8 July 2014

As World Cup fever is in full swing, Firstline will be zeroing in on the host country, Brazil, which has been a darling of the investment world over the last 8 to 10 years.

 Brazil team

‚ÄúBrazil is the country of the future, and always will be.‚ÄĚ

— Stefan Zweig

Brazil has constantly been spoken of as a place with ‚Äúpotential.‚ÄĚ This is not a recent phenomenon; the ironic quote above dates back to the post-World War II period.

In the 2000s and early 2010s, Brazil experienced explosive economic growth due to a commodities price boom, favourable demographics, and increased social mobility under President Luiz Inacio da Silva, better known as ‚ÄėLula.‚Äô This led many to believe that perhaps the old joke about Brazil could take on another meaning: that Brazil would become an economic superpower of the future.

While it is clear that Brazil indeed is a country to watch, some of the enthusiasm and appetite for that country’s risk have declined somewhat in recent years. However, for savvy investors, the country has made incredible strides and there are interesting opportunities available in both the bond and equity markets.



br gdp usd bn

brazil state gdp equivalents













The size of Brazil’s economy more than quadrupled in nominal terms between 2002 and 2013. Brazil’s GDP currently stands at a robust 2.24 trillion US Dollar equivalent as of December 2013, making it the 8th largest economy in the world.

Brazil’s GDP is around 90 times larger than Trinidad and Tobago’s, and many states in Brazil would be major economies in their own right if they were stand-alone countries. This map from the Economist, displays the size of the economy of various Brazilian states, and the closest country equivalent. For example, Rio de Janeiro state’s economy is as large as Singapore’s at USD 187 billion, while Sao Paulo state’s economy is the size of Poland’s, at USD 546 billion.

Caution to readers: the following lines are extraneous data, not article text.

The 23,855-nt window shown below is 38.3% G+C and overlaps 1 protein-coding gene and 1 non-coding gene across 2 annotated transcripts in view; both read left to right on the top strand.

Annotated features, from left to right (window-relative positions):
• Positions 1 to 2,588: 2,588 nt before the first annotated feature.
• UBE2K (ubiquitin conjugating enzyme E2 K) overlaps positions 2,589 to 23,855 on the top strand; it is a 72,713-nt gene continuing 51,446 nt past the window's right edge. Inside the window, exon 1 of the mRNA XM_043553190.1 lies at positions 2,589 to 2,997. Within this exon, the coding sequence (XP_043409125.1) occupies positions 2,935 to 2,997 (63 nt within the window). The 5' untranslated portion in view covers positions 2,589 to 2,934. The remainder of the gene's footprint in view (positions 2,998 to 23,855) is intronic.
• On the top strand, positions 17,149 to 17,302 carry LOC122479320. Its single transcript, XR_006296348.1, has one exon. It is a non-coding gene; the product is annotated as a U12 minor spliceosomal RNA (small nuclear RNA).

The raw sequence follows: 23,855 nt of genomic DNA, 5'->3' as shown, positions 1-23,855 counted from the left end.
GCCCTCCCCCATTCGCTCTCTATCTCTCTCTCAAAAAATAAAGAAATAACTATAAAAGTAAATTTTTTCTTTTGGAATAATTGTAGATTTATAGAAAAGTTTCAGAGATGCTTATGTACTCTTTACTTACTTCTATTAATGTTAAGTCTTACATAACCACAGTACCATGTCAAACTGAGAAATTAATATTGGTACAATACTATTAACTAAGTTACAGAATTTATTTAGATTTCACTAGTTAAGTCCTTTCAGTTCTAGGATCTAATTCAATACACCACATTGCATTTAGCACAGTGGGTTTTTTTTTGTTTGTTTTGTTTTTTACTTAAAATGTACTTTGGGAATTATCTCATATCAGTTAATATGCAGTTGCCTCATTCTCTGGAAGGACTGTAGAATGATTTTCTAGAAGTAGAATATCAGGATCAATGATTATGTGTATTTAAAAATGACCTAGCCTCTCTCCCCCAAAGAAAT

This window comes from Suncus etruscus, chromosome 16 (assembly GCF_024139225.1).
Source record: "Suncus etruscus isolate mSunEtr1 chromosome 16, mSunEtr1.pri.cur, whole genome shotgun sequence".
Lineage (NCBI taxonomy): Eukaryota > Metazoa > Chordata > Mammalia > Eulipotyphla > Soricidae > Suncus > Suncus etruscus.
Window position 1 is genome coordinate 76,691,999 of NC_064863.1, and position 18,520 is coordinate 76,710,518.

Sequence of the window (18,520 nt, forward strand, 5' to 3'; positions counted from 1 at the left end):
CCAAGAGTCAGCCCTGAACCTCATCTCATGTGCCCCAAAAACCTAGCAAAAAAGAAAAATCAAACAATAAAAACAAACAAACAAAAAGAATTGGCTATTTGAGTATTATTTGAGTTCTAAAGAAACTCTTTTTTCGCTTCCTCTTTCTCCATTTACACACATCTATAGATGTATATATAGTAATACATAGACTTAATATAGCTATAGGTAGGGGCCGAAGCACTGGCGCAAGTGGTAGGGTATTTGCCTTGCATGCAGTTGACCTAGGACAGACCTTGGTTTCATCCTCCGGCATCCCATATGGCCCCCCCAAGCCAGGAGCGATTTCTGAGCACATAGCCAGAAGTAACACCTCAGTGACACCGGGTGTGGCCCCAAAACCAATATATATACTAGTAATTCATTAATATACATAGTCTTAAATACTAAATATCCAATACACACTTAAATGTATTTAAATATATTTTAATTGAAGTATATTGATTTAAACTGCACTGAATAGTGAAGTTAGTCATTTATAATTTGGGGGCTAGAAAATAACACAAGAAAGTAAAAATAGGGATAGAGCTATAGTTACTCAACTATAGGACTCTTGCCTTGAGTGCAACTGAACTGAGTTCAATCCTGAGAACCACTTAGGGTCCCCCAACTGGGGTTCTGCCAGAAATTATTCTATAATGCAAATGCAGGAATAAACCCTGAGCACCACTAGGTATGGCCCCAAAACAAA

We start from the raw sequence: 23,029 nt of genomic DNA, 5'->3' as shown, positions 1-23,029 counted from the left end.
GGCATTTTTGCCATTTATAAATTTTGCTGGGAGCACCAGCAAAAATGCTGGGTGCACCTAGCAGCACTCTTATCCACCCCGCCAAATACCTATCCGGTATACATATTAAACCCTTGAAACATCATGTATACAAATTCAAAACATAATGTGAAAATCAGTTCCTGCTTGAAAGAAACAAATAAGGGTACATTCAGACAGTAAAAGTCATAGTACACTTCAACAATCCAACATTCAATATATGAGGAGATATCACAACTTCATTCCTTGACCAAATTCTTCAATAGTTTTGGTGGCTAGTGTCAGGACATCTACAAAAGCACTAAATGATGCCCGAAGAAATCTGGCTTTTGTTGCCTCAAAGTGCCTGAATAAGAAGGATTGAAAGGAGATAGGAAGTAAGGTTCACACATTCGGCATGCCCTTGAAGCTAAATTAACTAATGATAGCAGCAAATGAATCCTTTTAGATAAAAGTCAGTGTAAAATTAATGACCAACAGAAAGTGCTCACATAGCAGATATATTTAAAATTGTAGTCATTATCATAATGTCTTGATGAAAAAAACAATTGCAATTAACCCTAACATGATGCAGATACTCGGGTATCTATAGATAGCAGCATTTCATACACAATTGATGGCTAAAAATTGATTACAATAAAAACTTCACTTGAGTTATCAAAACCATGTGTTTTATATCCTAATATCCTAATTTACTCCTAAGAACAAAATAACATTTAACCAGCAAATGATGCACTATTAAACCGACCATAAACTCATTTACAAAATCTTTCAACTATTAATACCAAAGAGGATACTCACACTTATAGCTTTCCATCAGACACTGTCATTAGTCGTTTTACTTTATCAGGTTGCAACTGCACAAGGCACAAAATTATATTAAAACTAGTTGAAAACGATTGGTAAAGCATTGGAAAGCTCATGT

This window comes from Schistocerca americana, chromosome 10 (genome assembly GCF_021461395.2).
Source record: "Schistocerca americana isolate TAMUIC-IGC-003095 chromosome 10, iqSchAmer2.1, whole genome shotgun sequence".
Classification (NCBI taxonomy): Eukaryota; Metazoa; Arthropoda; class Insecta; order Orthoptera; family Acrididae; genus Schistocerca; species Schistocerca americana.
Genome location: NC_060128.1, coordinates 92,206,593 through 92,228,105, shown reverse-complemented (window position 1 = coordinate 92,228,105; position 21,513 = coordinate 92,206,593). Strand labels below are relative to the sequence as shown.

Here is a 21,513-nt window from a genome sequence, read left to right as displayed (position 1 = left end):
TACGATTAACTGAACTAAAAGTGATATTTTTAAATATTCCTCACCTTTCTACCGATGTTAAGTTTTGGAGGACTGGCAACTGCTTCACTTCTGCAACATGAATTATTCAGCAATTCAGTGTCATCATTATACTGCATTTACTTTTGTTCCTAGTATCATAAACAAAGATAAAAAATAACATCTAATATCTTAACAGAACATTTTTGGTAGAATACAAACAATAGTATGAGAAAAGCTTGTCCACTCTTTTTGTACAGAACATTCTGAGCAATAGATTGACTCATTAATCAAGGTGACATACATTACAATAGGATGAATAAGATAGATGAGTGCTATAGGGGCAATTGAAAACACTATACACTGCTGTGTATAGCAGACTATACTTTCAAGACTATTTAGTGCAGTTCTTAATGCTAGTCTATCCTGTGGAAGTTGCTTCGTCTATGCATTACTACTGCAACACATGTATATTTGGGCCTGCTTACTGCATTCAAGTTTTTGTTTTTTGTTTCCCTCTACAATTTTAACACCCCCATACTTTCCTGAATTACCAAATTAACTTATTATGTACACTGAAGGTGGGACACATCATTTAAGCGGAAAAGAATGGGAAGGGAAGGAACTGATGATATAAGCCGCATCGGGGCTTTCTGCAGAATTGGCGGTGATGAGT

In real GDP growth terms, or growth adjusted for inflation, Brazil experienced high growth leading up to and immediately after the global financial crisis, but has faltered in recent years in large part due to policy fumbles and consequently a loss of domestic business confidence. A slowdown in China, which reduced demand for soy and iron ore, has also provided some headwinds.


Since 1960, Services have increasingly come to dominate the Brazilian economy, and this trend is likely to continue as the country continues to develop.

As seen in the GDP components, Industry has been a major contributor to GDP for some time. Everything from cars to planes are made in Brazil, and Foxconn, Apple’s contract manufacturer, has begun building a massive manufacturing complex in Brazil over the next few years to produce iPhones, iPads and other devices.


Industrial Production has almost doubled since 1990 and has been one of the drivers of Brazilian growth over the years. However, production has been on a slight downtrend in the last two to three years.

Investment from the private sector, another major driver to the economy, has waned in recent years as the business community loses confidence in President Dilma Rousseff’s economic policies. In fact, from April going into May, industrial sector business confidence declined 4.6%, the largest decrease since the onset of the global financial crisis in 2008, and the 5th monthly decline in a row.

Federal government spending and revenue are large relative to overall GDP. Brazil has a notoriously convoluted and onerous tax code, which has been the bane of local as well as foreign businesses doing business in the country. Government expenditure has increased substantially, and while the ROI on this expenditure was substantial in the past due to the social programs that enabled class mobility, many observers are now concerned that the current levels of spending are unsustainable. Before you ask: the World Cup expenditures have been only USD 11 billion dollars spread out over several years, out of hundreds of billions spent by the government on various programs.